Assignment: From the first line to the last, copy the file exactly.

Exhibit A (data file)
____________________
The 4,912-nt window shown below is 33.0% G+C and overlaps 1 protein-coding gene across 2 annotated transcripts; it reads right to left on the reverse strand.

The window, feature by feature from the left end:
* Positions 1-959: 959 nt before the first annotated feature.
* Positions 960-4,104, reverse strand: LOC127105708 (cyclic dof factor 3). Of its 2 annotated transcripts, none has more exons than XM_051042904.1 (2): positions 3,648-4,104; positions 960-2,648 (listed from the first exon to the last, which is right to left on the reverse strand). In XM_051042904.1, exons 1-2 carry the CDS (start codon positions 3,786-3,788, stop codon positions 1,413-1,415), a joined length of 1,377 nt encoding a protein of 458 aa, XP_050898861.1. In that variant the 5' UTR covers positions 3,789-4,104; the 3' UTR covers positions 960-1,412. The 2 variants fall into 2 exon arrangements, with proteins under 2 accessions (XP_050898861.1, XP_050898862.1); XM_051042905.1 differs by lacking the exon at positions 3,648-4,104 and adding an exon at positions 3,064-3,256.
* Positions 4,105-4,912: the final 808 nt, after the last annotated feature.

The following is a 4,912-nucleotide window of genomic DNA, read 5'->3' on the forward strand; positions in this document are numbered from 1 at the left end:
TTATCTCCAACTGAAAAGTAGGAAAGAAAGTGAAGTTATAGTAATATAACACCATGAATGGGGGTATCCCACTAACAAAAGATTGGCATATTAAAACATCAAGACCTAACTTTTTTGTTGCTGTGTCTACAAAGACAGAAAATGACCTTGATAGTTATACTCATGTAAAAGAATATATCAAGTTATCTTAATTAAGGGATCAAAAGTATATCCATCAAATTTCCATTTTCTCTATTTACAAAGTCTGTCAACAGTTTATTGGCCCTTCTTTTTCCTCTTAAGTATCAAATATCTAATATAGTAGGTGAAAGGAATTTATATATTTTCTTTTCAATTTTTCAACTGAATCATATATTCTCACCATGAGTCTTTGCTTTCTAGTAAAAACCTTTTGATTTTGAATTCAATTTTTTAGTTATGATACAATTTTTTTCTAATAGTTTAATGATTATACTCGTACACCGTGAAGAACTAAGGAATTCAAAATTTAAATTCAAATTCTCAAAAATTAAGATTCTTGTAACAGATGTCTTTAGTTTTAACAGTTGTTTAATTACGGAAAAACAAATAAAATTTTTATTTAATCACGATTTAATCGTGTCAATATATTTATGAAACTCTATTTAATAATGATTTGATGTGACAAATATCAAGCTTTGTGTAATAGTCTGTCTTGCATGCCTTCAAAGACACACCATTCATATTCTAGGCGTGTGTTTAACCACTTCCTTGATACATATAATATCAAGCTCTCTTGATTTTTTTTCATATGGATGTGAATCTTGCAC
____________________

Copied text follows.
The 4,912-nt window shown below is 33.0% G+C and overlaps 1 protein-coding gene across 2 annotated transcripts; it reads right to left on the reverse strand.

The window, feature by feature from the left end:
* Positions 1-959: 959 nt before the first annotated feature.
* Positions 960-4,104, reverse strand: LOC127105708 (cyclic dof factor 3). Of its 2 annotated transcripts, none has more exons than XM_051042904.1 (2): positions 3,648-4,104; positions 960-2,648 (listed from the first exon to the last, which is right to left on the reverse strand). In XM_051042904.1, exons 1-2 carry the CDS (start codon positions 3,786-3,788, stop codon positions 1,413-1,415), a joined length of 1,377 nt encoding a protein of 458 aa, XP_050898861.1. In that variant the 5' UTR covers positions 3,789-4,104; the 3' UTR covers positions 960-1,412. The 2 variants fall into 2 exon arrangements, with proteins under 2 accessions (XP_050898861.1, XP_050898862.1); XM_051042905.1 differs by lacking the exon at positions 3,648-4,104 and adding an exon at positions 3,064-3,256.
* Positions 4,105-4,912: the final 808 nt, after the last annotated feature.

The following is a 4,912-nucleotide window of genomic DNA, read 5'->3' on the forward strand; positions in this document are numbered from 1 at the left end:
TTATCTCCAACTGAAAAGTAGGAAAGAAAGTGAAGTTATAGTAATATAACACCATGAATGGGGGTATCCCACTAACAAAAGATTGGCATATTAAAACATCAAGACCTAACTTTTTTGTTGCTGTGTCTACAAAGACAGAAAATGACCTTGATAGTTATACTCATGTAAAAGAATATATCAAGTTATCTTAATTAAGGGATCAAAAGTATATCCATCAAATTTCCATTTTCTCTATTTACAAAGTCTGTCAACAGTTTATTGGCCCTTCTTTTTCCTCTTAAGTATCAAATATCTAATATAGTAGGTGAAAGGAATTTATATATTTTCTTTTCAATTTTTCAACTGAATCATATATTCTCACCATGAGTCTTTGCTTTCTAGTAAAAACCTTTTGATTTTGAATTCAATTTTTTAGTTATGATACAATTTTTTTCTAATAGTTTAATGATTATACTCGTACACCGTGAAGAACTAAGGAATTCAAAATTTAAATTCAAATTCTCAAAAATTAAGATTCTTGTAACAGATGTCTTTAGTTTTAACAGTTGTTTAATTACGGAAAAACAAATAAAATTTTTATTTAATCACGATTTAATCGTGTCAATATATTTATGAAACTCTATTTAATAATGATTTGATGTGACAAATATCAAGCTTTGTGTAATAGTCTGTCTTGCATGCCTTCAAAGACACACCATTCATATTCTAGGCGTGTGTTTAACCACTTCCTTGATACATATAATATCAAGCTCTCTTGATTTTTTTTCATATGGATGTGAATCTTGCAC